A recent illustrated expose making the rounds online depicts an all-too-common practice among China's wealthier drivers: affixing fake military license plates to the bumpers of their luxury vehicles.
At least 8 different luxocars with the identical license plate number "02595" and the red PLA prefix were caught in the act, including high-end models by Audi, Mercedes-Benz, BMW, VW, and Range Rover. Judging by the vast number of imitation license plates seized and shown off by governmental authorities (above), it's likely that the “elite eight” are just the tip of the fake plate iceberg.
Why would Chinese car-owners risk the possibility of prosecution by engaging in such a blatantly public illegal activity?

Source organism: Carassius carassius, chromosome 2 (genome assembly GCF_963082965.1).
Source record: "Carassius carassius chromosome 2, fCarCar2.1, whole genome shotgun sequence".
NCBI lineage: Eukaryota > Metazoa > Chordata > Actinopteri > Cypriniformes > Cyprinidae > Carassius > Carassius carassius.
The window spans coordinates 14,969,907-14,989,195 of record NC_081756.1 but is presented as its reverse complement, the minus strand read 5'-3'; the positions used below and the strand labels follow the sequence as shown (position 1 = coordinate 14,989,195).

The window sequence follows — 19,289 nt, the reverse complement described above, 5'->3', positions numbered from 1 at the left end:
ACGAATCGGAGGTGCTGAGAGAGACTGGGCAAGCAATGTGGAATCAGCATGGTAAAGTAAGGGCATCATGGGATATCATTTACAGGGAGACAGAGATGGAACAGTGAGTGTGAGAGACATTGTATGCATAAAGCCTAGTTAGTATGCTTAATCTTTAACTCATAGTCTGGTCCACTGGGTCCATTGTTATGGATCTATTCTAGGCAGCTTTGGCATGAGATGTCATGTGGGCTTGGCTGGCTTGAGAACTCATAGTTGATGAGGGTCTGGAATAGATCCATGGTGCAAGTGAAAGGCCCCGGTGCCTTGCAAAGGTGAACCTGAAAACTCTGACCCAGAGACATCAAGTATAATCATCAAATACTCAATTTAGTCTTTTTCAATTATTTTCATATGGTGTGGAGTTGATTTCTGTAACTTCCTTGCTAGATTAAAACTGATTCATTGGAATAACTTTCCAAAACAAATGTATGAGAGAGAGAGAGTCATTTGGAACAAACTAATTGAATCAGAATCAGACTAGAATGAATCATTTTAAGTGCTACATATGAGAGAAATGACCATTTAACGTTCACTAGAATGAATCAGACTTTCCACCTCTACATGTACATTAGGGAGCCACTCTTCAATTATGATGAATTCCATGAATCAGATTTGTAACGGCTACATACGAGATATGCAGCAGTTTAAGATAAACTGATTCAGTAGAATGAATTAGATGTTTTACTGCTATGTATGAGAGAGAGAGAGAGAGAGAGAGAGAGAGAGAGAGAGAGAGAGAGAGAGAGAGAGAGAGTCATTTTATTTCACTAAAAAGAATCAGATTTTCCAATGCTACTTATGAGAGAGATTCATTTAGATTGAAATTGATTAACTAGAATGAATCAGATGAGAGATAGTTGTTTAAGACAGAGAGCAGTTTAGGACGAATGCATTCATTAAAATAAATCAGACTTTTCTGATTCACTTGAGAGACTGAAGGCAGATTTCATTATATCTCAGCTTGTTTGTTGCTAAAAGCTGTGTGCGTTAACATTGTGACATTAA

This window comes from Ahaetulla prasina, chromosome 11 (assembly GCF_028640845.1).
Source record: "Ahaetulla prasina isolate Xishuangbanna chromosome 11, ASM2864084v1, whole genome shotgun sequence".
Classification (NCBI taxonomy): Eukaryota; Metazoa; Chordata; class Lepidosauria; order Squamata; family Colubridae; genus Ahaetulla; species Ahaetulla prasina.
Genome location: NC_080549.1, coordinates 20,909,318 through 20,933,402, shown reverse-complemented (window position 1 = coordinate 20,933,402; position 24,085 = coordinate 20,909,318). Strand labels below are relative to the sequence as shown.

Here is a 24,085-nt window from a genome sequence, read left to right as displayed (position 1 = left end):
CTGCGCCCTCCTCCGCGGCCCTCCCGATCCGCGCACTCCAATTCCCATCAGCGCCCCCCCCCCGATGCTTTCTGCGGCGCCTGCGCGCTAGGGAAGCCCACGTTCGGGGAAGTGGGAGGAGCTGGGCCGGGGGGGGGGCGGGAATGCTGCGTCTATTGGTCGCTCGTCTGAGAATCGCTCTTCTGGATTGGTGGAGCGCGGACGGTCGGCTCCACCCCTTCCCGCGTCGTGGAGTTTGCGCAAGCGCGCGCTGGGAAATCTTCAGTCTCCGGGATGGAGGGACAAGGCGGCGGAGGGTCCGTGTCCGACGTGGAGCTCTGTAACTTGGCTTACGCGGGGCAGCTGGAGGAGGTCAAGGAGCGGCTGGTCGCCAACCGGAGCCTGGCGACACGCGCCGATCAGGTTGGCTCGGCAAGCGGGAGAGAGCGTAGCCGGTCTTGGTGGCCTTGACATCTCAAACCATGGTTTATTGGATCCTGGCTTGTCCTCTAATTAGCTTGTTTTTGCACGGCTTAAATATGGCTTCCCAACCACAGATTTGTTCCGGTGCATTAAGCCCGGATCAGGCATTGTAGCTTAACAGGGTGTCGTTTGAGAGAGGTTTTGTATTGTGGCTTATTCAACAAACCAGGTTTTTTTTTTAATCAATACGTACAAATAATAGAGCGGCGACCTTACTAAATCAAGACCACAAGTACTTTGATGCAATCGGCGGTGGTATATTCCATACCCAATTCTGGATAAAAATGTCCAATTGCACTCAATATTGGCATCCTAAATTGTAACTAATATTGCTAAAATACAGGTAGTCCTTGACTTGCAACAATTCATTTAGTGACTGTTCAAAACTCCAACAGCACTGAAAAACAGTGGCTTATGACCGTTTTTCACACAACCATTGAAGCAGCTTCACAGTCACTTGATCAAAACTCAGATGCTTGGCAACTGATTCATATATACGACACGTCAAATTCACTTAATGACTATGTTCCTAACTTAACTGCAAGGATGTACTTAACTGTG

It seems that Chinese military vehicles often avoid heavy traffic by driving in lanes restricted for public transit, marked “off limits” and so on – slapping on a fake military plate would allow non-military drivers to exploit these privileges in order to ease their personal commutes.
China's increasingly outspoken 'net denizens are having a field day with the story. Most express irritation that judging by the makes and models of the vehicles, it's China's loud & proud nouveau riche who appear to be the main abusers.
“The police do not stop them,” explained one particularly astute commenter, “and the traffic cameras do not photograph them, because it is the military district's responsibility, so the police are unable to control them, but then the military district also has no one assigned to control them, because the military has no duty towards traffic control, that's the traffic police's responsibility.”
Sounds like somebody in China's been reading Catch-22... and putting it into practice. (via ChinaSMACK and AHP)